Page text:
Getting perfect product photography for a website

We have seen it time and time again, the worst case scenario during a web or branding project is receiving a folder of images without prior discussion and ending up with all sorts of images that won’t work with the dimensions of the web, let’s give you some examples of how not to do product […]

What we will cover

We have seen it time and time again, the worst case scenario during a web or branding project is receiving a folder of images without prior discussion and ending up with all sorts of images that won’t work with the dimensions of the web, let’s give you some examples of how not to do product photography for website…

What kind of images will your web developer need?

This will depend on the type of website you are developing. For example, an ecommerce site will need large, well-lit product images on a plain background, normally square.

Ecommerce product photography for a website

Here’s a common example of a photographer framing a product shot to its dimensions, here we have a portrait shot that will need to fit a square.

The picture is great, but note the background is slightly off-white and we have a product reflection. Let’s now try and crop these for our e-commerce website and see what impact they have.

If we take our square we are having to chop off the grey areas which means we lose the top and bottom of the vase. We don’t want that so…

We can fit the image height-wise, this now leaves a space on either side of the image.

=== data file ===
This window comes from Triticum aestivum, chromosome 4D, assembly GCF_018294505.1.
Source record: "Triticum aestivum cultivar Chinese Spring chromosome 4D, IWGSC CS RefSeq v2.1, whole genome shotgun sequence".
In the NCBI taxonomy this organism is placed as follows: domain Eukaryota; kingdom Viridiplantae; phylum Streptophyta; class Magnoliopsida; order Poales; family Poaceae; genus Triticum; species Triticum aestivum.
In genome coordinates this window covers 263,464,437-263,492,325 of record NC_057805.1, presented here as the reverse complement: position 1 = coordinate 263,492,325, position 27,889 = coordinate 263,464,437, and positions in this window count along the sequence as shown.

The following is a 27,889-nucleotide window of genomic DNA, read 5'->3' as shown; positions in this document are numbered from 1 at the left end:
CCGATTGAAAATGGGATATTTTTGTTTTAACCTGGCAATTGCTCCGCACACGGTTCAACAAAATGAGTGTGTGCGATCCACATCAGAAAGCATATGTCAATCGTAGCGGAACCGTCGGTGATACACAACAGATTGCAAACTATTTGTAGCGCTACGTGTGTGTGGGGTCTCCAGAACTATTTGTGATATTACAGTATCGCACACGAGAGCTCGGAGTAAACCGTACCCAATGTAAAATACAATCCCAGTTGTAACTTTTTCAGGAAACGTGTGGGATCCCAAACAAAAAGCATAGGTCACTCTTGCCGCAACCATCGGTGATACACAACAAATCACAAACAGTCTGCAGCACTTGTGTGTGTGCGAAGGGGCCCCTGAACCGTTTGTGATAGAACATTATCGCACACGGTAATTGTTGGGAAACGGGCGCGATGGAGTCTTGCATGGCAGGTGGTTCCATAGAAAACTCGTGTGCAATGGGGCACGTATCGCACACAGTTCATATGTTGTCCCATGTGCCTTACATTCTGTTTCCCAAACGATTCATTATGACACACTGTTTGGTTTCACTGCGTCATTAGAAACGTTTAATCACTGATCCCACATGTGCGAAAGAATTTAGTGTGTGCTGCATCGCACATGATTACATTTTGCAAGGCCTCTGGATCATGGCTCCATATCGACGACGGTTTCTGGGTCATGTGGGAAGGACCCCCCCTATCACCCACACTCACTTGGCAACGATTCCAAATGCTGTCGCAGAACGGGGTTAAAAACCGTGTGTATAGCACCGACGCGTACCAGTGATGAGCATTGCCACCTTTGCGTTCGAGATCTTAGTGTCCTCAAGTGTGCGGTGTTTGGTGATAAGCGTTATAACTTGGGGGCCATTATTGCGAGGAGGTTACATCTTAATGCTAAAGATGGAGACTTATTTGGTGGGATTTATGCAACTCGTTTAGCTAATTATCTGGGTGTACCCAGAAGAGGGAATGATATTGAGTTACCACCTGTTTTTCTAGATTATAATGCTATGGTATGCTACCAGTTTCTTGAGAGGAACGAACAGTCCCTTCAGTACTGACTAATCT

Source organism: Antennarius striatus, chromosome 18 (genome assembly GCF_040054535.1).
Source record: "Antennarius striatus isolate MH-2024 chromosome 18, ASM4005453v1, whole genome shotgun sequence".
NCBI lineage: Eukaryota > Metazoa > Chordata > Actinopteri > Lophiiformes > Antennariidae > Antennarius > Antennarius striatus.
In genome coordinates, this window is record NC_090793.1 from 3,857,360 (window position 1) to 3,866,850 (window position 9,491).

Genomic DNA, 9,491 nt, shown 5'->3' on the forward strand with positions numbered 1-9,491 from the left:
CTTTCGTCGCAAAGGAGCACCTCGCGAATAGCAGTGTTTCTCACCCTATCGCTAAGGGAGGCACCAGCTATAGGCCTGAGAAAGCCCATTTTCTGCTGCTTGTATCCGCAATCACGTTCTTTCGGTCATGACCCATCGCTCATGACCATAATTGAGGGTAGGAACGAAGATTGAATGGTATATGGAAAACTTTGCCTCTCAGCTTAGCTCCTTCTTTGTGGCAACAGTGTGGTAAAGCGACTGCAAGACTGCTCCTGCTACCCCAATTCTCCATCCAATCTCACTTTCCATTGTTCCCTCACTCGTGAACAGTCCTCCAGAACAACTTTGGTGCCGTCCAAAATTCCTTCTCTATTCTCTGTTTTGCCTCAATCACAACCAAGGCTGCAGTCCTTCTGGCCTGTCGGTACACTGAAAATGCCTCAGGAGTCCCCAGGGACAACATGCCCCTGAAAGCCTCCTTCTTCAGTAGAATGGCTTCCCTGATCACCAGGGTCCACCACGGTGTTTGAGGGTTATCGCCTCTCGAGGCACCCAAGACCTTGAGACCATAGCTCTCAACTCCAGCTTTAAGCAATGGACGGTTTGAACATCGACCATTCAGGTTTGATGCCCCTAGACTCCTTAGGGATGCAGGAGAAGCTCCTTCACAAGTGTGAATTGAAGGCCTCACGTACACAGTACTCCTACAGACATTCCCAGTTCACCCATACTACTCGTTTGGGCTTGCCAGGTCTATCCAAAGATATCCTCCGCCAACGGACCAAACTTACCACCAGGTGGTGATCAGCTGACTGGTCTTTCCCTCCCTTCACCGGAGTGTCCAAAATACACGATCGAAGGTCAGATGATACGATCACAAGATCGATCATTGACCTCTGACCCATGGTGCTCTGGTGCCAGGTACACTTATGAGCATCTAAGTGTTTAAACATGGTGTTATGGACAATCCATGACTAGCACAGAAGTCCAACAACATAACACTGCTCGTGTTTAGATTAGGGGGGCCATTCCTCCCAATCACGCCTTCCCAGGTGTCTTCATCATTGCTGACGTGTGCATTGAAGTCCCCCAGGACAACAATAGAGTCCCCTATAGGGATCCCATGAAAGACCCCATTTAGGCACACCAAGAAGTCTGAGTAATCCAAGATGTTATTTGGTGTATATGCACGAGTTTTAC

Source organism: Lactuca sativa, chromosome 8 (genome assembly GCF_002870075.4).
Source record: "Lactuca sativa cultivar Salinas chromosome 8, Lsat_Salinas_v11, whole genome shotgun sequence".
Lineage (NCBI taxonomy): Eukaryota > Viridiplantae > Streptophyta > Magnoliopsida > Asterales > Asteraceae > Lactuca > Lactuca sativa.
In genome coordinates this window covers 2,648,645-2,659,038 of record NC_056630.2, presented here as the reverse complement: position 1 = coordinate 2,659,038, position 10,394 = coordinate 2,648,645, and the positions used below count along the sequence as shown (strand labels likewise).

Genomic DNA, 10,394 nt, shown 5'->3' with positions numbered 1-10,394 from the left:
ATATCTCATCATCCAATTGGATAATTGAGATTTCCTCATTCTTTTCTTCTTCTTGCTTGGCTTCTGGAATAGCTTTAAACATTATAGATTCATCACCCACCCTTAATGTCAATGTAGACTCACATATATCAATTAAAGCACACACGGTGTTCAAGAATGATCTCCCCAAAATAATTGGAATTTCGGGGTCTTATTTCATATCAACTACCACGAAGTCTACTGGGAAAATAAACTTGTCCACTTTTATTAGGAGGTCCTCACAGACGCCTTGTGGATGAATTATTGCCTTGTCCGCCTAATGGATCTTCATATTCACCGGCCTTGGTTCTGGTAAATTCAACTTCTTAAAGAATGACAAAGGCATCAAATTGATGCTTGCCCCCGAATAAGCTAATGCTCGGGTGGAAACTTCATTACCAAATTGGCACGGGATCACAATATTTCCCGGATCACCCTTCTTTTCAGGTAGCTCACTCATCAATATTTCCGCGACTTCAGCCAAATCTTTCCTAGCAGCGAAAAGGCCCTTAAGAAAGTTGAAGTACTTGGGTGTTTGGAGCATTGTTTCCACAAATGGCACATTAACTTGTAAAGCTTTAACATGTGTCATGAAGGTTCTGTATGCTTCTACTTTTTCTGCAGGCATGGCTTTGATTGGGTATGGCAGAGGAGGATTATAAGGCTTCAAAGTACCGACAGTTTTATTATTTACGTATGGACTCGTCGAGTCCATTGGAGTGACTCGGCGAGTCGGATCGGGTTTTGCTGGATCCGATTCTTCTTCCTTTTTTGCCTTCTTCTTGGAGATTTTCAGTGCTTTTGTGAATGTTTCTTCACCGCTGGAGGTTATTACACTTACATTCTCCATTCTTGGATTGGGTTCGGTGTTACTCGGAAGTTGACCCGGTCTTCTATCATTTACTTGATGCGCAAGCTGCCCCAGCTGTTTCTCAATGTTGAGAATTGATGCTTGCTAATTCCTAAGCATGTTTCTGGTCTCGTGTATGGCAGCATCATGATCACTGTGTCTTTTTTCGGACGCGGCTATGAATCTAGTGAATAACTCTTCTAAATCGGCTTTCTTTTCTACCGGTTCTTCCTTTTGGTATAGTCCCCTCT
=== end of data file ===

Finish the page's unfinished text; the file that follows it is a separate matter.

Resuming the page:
If we outline the image to show the square, it highlights how far away from white the background is, leaving the only option in post-production, cutting out and resizing every image, at great time and expense.

It’s extra infuriating as the solution lies in the photographer spending just a few moments setting up the frame to include more background on either side, allowing for the square crop.

Website banner images

One type of image often seen on websites is the banner image. These are images with a wide and short aspect ratio (e.g. 4:1 or 16:3) and are often used as page headers.

Again without direction, a photographer is unlikely to provide suitably composed banner images and it can be very difficult for your web designer to create banners by cropping standard portrait or landscape shots.

Here’s another example, see the photographer has even left a space to one side for overlaid text.

However, banners are so wide and slim that we lose the context of the image.